Study shows Super age must go up - expert

WALSALL, ENGLAND - SEPTEMBER 08:  A pensioner holds his walking stick on September 8, 2014 in Walsall, England. Britain is facing multiple problems stemming from an increase in the elderly proportion of its population, including increasing health care costs, strains on its social security system, a shortage of senior care workers and challenges to the employment market.  (Photo by Christopher Furlong/Getty Images)

The Government is being urged to take a look at the age of eligibility for the state pension.

The call has come from Massey University's Dr Claire Matthews. She's the co-author of a study that has found a majority of people aged between 21 and 26 believe the age of eligibility for New Zealand Superannuation will be raised by the time they retire.

The Westpac Massey University Financial Education Centre research found that 84 percent of people expect the age of eligibility for the pension - currently 65 - to increase.

Forty five percent believe super payments will not be sufficient for their retirement. Sixty-three percent think superannuation  will eventually be means-tested.

Dr Matthews says the survey offers more evidence that younger people accept they will not retire with the same level of government support as today's retirees.

"The people who are most opposed to the age of eligibility increasing are those currently retired or close to retirement.

"Yet younger people, who will be the most affected, are already getting the message that receiving New Zealand superannuation at age 65 is reasonably unlikely."

That is why she believes the time is right for the Government to look at lifting the age of eligibility.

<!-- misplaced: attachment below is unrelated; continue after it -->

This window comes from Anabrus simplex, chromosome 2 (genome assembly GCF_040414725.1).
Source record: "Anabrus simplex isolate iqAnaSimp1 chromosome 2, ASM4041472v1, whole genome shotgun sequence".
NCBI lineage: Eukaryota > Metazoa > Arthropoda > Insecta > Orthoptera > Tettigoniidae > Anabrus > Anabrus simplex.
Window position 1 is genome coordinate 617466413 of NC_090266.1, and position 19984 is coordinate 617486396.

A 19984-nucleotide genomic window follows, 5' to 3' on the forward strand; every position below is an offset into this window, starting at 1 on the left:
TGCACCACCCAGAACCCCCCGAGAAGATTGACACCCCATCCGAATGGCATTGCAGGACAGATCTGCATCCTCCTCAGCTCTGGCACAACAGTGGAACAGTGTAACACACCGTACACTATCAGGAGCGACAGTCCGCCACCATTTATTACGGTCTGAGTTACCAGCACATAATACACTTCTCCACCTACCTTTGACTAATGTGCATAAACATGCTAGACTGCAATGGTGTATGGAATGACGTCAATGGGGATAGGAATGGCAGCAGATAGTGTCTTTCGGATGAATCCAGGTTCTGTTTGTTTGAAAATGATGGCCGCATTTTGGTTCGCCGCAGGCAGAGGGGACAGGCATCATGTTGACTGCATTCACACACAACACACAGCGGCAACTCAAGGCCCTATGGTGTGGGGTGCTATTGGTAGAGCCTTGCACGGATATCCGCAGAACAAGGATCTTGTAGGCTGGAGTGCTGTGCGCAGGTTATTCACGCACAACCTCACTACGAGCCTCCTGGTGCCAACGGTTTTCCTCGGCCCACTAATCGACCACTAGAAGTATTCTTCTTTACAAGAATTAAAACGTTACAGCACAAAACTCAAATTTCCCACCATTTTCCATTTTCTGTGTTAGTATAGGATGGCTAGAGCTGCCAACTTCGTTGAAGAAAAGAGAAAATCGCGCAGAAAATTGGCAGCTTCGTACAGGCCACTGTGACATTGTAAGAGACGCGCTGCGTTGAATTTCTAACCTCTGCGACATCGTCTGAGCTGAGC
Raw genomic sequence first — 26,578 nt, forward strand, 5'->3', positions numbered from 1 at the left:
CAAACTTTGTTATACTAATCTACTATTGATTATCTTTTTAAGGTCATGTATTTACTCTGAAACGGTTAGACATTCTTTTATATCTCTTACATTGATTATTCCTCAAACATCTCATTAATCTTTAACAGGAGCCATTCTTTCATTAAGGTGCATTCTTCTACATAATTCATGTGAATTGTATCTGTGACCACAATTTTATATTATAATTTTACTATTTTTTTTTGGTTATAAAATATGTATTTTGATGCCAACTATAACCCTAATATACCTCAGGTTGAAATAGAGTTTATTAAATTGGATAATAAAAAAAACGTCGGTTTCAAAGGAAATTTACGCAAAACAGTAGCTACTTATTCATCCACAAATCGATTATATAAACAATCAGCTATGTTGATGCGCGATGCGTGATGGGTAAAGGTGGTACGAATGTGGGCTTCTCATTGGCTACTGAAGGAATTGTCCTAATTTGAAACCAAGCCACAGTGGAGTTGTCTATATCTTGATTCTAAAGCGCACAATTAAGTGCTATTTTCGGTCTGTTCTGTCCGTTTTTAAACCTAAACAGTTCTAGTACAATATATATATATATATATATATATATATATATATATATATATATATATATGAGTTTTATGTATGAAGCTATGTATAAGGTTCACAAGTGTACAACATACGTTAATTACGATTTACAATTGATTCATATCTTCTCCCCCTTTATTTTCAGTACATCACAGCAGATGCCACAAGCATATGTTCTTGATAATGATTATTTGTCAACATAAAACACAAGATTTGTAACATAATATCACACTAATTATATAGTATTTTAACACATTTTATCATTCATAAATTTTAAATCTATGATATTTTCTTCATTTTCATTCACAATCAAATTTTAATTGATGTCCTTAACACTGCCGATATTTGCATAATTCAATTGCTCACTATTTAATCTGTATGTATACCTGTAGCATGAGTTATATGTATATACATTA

"The truth is it's not sustainable for NZ Super to be available at 65."

Dr Matthews believes the Government needs to move sooner, rather than later, to lift the pension age.

"The longer they leave it, the harder it is going to be. With enough time, the age of eligibility can be raised gradually, which lessens the impact on everyone."

The findings are part of a twenty year study being conducted into young people's attitudes towards personal finance.

The research began in 2012, with 318 people aged 18 to 22 years old. Of the original 318 people, 44 percent (141 people) responded to the latest survey.

This year's research found that 90 percent of respondents are currently a member of KiwiSaver, with 73 percent contributing 3 or 4  percent of their annual income to their Kiwisaver account.

But the study's findings suggest many young people might be overly optimistic about their chances of owning a home by the time they retire.

Eighty-six percent said they will have a freehold home by retirement. That is well above the current home ownership rate in New Zealand of 64.8 percent.

Sixty-two percent feel "in control" of their financial situation and 73 percent feel good about their money management skills.

Dr Matthew says: "There is a concern that some young people are over-confident about their money skills.

"To a large extent, they are still relying on advice from family and friends, although there's a growing number researching on the internet as well, which you'd expect. Unfortunately, all these sources of information can be fantastic, but they can also be pretty doubtful."

The next part of the study will look more closely at people's finances to see whether they are really in control of their finance, or just think they are.